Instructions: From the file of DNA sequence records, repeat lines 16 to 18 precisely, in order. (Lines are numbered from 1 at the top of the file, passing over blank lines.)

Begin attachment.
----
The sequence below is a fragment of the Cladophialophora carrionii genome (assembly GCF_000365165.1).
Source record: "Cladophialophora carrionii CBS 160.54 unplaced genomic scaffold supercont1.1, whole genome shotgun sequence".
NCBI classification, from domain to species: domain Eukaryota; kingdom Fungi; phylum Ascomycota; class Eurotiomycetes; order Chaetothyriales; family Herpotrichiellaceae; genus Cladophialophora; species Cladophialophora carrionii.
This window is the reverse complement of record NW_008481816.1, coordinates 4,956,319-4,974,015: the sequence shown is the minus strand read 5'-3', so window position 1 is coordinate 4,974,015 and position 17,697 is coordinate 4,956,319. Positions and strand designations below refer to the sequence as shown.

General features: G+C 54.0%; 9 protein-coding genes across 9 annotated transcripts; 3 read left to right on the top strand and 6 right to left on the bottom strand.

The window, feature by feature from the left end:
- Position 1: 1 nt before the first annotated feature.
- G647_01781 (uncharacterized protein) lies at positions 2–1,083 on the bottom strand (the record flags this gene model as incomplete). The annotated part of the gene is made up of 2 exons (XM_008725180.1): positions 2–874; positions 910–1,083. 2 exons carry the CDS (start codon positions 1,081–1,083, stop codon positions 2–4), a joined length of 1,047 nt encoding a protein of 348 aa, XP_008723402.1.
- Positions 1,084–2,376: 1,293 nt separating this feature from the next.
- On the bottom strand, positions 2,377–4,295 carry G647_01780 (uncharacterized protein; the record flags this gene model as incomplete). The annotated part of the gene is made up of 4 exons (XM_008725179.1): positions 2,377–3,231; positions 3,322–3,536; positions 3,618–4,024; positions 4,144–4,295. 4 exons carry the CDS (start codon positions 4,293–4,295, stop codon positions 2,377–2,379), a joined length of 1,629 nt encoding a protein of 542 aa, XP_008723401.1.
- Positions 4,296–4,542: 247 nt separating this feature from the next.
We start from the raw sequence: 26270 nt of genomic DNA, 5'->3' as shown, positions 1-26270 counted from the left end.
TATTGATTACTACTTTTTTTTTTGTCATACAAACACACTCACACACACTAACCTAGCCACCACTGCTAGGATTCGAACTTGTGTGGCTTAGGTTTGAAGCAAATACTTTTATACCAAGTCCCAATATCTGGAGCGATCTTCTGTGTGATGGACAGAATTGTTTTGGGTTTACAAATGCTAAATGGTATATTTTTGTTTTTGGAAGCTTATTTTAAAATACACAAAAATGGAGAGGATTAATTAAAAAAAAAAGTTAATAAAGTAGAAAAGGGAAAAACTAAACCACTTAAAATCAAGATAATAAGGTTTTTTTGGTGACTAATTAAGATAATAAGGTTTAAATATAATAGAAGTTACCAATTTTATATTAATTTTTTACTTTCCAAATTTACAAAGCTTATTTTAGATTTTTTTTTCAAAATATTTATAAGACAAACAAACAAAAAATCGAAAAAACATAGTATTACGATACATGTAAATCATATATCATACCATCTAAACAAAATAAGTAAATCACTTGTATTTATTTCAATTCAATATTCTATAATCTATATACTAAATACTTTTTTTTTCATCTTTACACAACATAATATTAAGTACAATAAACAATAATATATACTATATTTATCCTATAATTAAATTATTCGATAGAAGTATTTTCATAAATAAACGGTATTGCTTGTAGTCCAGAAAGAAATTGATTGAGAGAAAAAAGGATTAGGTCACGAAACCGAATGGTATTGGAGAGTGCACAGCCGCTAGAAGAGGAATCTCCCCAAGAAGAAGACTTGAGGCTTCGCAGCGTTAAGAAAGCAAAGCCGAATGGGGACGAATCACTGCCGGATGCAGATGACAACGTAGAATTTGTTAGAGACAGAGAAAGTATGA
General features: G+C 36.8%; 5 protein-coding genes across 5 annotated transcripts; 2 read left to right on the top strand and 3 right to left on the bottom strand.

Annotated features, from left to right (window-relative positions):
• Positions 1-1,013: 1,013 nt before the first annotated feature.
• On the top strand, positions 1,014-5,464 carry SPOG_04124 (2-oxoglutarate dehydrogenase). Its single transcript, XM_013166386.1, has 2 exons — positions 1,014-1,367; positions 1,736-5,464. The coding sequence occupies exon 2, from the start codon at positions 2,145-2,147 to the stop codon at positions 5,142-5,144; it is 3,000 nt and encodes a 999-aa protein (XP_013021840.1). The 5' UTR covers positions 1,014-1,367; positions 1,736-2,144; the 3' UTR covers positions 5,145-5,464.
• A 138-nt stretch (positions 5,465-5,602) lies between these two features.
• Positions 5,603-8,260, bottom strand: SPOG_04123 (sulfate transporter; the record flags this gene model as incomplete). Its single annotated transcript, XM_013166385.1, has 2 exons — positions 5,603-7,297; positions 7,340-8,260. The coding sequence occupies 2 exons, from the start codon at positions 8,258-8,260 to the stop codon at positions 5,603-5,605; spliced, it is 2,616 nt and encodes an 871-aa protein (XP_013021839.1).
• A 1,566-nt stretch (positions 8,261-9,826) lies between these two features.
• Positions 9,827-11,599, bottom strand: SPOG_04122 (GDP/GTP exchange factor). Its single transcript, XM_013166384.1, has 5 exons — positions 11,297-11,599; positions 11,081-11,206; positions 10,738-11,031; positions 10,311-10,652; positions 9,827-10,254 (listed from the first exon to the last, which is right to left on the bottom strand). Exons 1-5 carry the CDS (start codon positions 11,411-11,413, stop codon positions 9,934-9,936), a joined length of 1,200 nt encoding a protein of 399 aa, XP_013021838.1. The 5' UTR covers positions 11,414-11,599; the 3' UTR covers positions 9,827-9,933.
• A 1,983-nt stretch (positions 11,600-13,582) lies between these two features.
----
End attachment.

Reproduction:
• Positions 1-1,013: 1,013 nt before the first annotated feature.
• On the top strand, positions 1,014-5,464 carry SPOG_04124 (2-oxoglutarate dehydrogenase). Its single transcript, XM_013166386.1, has 2 exons — positions 1,014-1,367; positions 1,736-5,464. The coding sequence occupies exon 2, from the start codon at positions 2,145-2,147 to the stop codon at positions 5,142-5,144; it is 3,000 nt and encodes a 999-aa protein (XP_013021840.1). The 5' UTR covers positions 1,014-1,367; positions 1,736-2,144; the 3' UTR covers positions 5,145-5,464.
• A 138-nt stretch (positions 5,465-5,602) lies between these two features.